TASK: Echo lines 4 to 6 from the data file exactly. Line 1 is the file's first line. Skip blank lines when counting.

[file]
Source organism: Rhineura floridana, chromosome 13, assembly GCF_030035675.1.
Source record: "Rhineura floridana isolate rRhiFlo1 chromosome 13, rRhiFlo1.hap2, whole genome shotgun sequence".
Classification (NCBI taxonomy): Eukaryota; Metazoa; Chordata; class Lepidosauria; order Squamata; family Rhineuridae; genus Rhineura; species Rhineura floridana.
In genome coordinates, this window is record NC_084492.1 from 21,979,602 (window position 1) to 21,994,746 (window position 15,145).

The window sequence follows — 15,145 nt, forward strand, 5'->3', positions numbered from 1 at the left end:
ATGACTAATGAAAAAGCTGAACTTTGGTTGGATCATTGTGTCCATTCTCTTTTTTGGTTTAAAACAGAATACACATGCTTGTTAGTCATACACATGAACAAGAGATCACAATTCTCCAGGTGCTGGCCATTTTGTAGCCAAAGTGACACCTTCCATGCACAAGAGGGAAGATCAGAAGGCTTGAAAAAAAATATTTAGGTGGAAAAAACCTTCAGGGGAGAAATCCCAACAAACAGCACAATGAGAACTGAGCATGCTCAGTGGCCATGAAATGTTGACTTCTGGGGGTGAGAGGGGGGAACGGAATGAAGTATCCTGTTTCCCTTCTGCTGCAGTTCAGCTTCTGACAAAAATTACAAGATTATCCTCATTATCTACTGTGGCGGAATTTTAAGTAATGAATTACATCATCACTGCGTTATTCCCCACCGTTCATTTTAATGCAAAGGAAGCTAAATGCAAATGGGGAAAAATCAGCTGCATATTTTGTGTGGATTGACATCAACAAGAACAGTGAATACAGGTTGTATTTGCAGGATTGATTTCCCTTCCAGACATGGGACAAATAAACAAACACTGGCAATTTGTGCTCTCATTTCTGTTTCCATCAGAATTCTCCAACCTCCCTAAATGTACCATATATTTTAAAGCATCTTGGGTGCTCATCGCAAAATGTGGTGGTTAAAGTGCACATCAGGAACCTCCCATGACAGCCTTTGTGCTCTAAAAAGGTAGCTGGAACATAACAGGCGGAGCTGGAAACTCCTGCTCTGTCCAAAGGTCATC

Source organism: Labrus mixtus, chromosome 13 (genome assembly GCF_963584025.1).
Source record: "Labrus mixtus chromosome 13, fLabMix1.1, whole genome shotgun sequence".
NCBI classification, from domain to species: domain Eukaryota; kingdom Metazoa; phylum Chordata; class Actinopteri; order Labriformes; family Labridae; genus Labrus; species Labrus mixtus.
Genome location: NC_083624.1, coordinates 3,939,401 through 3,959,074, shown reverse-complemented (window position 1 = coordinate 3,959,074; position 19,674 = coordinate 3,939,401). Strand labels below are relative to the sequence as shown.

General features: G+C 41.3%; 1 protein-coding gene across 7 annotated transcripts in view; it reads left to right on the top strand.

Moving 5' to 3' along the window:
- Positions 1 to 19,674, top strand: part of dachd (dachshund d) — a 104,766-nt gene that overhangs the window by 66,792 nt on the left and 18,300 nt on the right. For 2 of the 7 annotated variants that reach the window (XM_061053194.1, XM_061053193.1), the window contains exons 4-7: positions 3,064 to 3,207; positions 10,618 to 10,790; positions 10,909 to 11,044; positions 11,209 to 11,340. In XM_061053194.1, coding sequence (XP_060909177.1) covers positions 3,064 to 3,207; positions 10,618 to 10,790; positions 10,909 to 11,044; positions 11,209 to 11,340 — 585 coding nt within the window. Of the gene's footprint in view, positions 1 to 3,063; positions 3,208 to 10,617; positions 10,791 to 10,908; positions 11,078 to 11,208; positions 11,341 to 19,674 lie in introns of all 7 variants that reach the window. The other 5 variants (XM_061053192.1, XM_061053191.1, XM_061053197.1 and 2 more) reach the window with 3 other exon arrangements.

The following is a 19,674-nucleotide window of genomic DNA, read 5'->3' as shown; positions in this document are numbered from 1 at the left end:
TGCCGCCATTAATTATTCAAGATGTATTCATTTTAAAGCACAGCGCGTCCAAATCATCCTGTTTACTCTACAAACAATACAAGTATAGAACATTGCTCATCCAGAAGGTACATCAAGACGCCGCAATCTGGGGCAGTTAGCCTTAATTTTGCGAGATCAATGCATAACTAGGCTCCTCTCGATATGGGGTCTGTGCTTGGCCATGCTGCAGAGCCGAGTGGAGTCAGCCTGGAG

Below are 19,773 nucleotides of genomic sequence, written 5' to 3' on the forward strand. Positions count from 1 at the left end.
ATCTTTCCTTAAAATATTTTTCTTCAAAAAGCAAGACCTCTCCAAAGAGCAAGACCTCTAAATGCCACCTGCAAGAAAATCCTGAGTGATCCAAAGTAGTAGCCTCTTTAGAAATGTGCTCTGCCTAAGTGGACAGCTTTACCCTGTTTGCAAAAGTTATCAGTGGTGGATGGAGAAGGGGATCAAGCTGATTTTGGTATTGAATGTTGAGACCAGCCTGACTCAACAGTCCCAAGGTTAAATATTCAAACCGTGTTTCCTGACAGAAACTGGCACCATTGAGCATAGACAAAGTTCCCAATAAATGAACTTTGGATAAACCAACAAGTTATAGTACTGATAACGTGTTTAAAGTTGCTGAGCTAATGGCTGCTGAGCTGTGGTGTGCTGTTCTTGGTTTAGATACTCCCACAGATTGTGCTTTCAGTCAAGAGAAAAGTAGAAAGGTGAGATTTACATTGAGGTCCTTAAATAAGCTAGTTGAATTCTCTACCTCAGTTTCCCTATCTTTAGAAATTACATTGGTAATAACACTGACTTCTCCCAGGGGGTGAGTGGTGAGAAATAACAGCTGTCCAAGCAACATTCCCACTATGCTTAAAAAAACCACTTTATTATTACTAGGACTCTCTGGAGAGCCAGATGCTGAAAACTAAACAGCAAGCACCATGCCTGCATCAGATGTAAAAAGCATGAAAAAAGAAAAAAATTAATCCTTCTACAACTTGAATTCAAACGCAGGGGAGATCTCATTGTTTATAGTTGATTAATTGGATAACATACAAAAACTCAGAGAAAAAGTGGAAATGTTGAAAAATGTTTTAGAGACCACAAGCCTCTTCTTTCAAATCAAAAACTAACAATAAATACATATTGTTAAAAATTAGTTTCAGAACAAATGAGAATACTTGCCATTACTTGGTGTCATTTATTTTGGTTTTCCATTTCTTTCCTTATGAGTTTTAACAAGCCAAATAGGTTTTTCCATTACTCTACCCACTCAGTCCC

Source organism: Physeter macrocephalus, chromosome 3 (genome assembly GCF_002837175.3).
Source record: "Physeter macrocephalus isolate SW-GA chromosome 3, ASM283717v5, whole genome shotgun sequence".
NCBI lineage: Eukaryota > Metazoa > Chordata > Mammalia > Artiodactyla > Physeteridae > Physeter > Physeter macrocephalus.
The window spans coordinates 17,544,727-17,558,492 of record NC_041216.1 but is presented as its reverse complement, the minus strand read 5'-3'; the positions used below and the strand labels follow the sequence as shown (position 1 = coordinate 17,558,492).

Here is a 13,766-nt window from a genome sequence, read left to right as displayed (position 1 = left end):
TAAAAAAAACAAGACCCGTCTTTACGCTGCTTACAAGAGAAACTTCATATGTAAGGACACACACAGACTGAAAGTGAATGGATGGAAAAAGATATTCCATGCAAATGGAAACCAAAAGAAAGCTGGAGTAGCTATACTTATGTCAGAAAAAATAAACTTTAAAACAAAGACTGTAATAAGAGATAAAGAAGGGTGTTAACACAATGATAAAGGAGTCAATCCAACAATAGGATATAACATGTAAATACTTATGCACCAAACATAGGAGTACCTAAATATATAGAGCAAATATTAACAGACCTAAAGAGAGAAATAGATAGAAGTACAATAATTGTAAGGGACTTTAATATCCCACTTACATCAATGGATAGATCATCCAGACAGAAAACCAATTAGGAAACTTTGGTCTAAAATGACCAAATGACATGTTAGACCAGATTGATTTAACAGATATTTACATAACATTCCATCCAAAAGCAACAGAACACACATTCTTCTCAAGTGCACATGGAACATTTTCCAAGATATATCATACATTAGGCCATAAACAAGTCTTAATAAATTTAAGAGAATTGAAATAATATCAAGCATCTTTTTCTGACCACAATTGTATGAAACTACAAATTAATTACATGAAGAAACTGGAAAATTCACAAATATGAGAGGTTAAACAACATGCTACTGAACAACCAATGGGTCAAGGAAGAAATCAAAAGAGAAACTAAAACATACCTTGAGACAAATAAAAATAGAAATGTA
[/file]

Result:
In genome coordinates, this window is record NC_084492.1 from 21,979,602 (window position 1) to 21,994,746 (window position 15,145).

The window sequence follows — 15,145 nt, forward strand, 5'->3', positions numbered from 1 at the left end:
ATGACTAATGAAAAAGCTGAACTTTGGTTGGATCATTGTGTCCATTCTCTTTTTTGGTTTAAAACAGAATACACATGCTTGTTAGTCATACACATGAACAAGAGATCACAATTCTCCAGGTGCTGGCCATTTTGTAGCCAAAGTGACACCTTCCATGCACAAGAGGGAAGATCAGAAGGCTTGAAAAAAAATATTTAGGTGGAAAAAACCTTCAGGGGAGAAATCCCAACAAACAGCACAATGAGAACTGAGCATGCTCAGTGGCCATGAAATGTTGACTTCTGGGGGTGAGAGGGGGGAACGGAATGAAGTATCCTGTTTCCCTTCTGCTGCAGTTCAGCTTCTGACAAAAATTACAAGATTATCCTCATTATCTACTGTGGCGGAATTTTAAGTAATGAATTACATCATCACTGCGTTATTCCCCACCGTTCATTTTAATGCAAAGGAAGCTAAATGCAAATGGGGAAAAATCAGCTGCATATTTTGTGTGGATTGACATCAACAAGAACAGTGAATACAGGTTGTATTTGCAGGATTGATTTCCCTTCCAGACATGGGACAAATAAACAAACACTGGCAATTTGTGCTCTCATTTCTGTTTCCATCAGAATTCTCCAACCTCCCTAAATGTACCATATATTTTAAAGCATCTTGGGTGCTCATCGCAAAATGTGGTGGTTAAAGTGCACATCAGGAACCTCCCATGACAGCCTTTGTGCTCTAAAAAGGTAGCTGGAACATAACAGGCGGAGCTGGAAACTCCTGCTCTGTCCAAAGGTCATC